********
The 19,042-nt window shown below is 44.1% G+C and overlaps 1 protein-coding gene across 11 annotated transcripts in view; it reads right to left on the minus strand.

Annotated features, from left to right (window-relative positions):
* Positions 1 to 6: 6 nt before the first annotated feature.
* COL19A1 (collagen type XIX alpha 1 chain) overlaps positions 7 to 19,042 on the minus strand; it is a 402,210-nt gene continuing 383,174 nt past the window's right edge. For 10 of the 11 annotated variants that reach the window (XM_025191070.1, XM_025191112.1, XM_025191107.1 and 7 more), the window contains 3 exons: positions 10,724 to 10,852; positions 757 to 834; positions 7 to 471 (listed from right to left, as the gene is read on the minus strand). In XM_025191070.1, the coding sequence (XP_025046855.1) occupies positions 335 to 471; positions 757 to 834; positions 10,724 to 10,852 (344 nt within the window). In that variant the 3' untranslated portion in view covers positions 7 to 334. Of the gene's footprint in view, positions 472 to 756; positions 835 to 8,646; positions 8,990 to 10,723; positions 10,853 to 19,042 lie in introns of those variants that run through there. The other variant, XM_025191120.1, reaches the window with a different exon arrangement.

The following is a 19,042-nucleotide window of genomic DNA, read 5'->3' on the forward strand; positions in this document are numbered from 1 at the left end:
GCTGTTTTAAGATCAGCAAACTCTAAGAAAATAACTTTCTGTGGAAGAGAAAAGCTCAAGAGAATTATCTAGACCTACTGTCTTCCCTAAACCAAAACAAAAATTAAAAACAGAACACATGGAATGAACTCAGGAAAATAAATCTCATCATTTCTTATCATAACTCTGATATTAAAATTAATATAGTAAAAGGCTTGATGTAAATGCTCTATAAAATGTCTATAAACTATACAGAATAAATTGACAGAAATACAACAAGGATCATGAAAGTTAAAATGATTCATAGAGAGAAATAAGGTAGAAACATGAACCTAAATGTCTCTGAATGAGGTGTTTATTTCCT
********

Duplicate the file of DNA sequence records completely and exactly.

The 19,042-nt window shown below is 44.1% G+C and overlaps 1 protein-coding gene across 11 annotated transcripts in view; it reads right to left on the minus strand.

Annotated features, from left to right (window-relative positions):
* Positions 1 to 6: 6 nt before the first annotated feature.
* COL19A1 (collagen type XIX alpha 1 chain) overlaps positions 7 to 19,042 on the minus strand; it is a 402,210-nt gene continuing 383,174 nt past the window's right edge. For 10 of the 11 annotated variants that reach the window (XM_025191070.1, XM_025191112.1, XM_025191107.1 and 7 more), the window contains 3 exons: positions 10,724 to 10,852; positions 757 to 834; positions 7 to 471 (listed from right to left, as the gene is read on the minus strand). In XM_025191070.1, the coding sequence (XP_025046855.1) occupies positions 335 to 471; positions 757 to 834; positions 10,724 to 10,852 (344 nt within the window). In that variant the 3' untranslated portion in view covers positions 7 to 334. Of the gene's footprint in view, positions 472 to 756; positions 835 to 8,646; positions 8,990 to 10,723; positions 10,853 to 19,042 lie in introns of those variants that run through there. The other variant, XM_025191120.1, reaches the window with a different exon arrangement.

The following is a 19,042-nucleotide window of genomic DNA, read 5'->3' on the forward strand; positions in this document are numbered from 1 at the left end:
GCTGTTTTAAGATCAGCAAACTCTAAGAAAATAACTTTCTGTGGAAGAGAAAAGCTCAAGAGAATTATCTAGACCTACTGTCTTCCCTAAACCAAAACAAAAATTAAAAACAGAACACATGGAATGAACTCAGGAAAATAAATCTCATCATTTCTTATCATAACTCTGATATTAAAATTAATATAGTAAAAGGCTTGATGTAAATGCTCTATAAAATGTCTATAAACTATACAGAATAAATTGACAGAAATACAACAAGGATCATGAAAGTTAAAATGATTCATAGAGAGAAATAAGGTAGAAACATGAACCTAAATGTCTCTGAATGAGGTGTTTATTTCCT